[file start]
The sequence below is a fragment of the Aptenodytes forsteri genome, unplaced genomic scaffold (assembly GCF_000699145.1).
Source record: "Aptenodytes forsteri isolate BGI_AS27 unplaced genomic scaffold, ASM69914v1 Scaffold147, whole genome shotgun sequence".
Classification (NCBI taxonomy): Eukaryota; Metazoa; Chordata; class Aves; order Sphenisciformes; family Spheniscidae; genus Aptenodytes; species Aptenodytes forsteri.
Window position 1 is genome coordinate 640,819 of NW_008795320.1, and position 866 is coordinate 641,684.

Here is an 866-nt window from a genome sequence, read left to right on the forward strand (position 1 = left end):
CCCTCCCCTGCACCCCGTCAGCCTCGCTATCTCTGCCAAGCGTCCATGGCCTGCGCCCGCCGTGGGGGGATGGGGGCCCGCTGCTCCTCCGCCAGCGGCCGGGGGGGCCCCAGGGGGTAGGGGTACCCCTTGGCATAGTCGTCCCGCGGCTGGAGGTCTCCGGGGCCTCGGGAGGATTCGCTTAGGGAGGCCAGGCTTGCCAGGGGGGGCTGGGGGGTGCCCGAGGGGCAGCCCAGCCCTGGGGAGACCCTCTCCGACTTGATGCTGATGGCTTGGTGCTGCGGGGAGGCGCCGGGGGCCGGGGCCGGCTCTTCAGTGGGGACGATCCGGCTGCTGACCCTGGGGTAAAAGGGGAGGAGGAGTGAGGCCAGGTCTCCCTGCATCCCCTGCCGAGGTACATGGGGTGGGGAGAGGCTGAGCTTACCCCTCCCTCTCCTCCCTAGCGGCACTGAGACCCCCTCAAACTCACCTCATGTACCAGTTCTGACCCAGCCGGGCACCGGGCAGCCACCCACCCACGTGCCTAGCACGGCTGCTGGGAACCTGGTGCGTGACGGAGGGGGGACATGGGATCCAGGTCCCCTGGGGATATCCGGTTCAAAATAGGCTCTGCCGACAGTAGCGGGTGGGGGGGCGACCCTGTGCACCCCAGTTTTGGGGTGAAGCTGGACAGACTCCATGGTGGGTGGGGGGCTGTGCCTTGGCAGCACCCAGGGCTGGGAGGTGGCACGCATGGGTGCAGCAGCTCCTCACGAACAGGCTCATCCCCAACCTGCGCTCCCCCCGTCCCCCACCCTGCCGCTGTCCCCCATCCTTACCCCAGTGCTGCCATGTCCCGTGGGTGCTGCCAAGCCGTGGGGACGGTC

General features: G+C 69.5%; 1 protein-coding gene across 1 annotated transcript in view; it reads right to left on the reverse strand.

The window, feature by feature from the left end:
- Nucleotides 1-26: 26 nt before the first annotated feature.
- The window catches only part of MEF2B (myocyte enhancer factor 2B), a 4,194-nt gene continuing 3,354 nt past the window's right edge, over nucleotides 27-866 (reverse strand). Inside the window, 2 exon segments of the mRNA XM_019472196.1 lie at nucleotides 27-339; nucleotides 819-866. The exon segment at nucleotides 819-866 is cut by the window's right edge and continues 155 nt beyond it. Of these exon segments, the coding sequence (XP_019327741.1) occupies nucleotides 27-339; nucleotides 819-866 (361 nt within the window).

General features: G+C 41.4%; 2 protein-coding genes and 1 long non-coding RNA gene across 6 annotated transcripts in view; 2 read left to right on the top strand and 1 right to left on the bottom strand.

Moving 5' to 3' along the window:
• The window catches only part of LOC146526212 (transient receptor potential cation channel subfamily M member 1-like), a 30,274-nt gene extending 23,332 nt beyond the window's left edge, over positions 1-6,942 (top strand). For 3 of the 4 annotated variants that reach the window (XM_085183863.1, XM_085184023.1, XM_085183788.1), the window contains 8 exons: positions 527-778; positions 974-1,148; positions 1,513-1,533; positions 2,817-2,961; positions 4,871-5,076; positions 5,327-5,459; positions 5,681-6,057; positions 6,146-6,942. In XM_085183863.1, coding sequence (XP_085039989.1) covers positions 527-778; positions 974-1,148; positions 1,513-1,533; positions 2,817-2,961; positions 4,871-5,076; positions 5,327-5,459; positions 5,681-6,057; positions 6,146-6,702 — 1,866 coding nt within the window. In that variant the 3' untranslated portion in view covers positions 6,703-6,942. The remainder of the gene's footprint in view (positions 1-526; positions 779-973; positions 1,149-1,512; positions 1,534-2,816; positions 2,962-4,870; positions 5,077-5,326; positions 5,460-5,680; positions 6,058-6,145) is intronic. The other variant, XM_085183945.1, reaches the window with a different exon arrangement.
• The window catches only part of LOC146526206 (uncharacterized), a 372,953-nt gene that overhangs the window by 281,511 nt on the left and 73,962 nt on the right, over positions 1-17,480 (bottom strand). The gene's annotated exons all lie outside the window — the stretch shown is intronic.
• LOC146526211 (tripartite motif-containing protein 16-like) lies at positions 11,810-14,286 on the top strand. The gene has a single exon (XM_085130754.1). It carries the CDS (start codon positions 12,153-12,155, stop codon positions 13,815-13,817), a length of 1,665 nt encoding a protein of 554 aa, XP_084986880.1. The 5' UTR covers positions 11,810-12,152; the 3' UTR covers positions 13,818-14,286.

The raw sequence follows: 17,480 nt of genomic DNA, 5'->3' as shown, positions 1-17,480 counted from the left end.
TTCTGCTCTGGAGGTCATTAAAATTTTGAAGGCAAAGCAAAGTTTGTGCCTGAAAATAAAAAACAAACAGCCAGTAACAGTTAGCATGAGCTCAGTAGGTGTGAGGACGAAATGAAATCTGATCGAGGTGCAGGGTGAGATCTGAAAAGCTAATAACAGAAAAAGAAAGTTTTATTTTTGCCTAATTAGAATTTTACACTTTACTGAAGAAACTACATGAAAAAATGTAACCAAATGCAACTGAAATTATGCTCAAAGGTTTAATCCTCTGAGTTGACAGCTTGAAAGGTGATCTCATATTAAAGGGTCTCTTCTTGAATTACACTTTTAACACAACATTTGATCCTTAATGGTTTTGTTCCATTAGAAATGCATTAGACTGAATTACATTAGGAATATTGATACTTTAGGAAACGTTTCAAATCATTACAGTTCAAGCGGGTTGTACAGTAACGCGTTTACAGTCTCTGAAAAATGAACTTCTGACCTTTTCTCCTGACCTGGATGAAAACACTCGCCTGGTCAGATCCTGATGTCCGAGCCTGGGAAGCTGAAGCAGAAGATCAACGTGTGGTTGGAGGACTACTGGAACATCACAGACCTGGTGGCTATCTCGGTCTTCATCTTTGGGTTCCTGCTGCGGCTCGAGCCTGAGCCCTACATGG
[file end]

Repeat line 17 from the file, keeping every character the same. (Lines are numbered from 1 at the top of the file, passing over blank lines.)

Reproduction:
TTCTGCTCTGGAGGTCATTAAAATTTTGAAGGCAAAGCAAAGTTTGTGCCTGAAAATAAAAAACAAACAGCCAGTAACAGTTAGCATGAGCTCAGTAGGTGTGAGGACGAAATGAAATCTGATCGAGGTGCAGGGTGAGATCTGAAAAGCTAATAACAGAAAAAGAAAGTTTTATTTTTGCCTAATTAGAATTTTACACTTTACTGAAGAAACTACATGAAAAAATGTAACCAAATGCAACTGAAATTATGCTCAAAGGTTTAATCCTCTGAGTTGACAGCTTGAAAGGTGATCTCATATTAAAGGGTCTCTTCTTGAATTACACTTTTAACACAACATTTGATCCTTAATGGTTTTGTTCCATTAGAAATGCATTAGACTGAATTACATTAGGAATATTGATACTTTAGGAAACGTTTCAAATCATTACAGTTCAAGCGGGTTGTACAGTAACGCGTTTACAGTCTCTGAAAAATGAACTTCTGACCTTTTCTCCTGACCTGGATGAAAACACTCGCCTGGTCAGATCCTGATGTCCGAGCCTGGGAAGCTGAAGCAGAAGATCAACGTGTGGTTGGAGGACTACTGGAACATCACAGACCTGGTGGCTATCTCGGTCTTCATCTTTGGGTTCCTGCTGCGGCTCGAGCCTGAGCCCTACATGG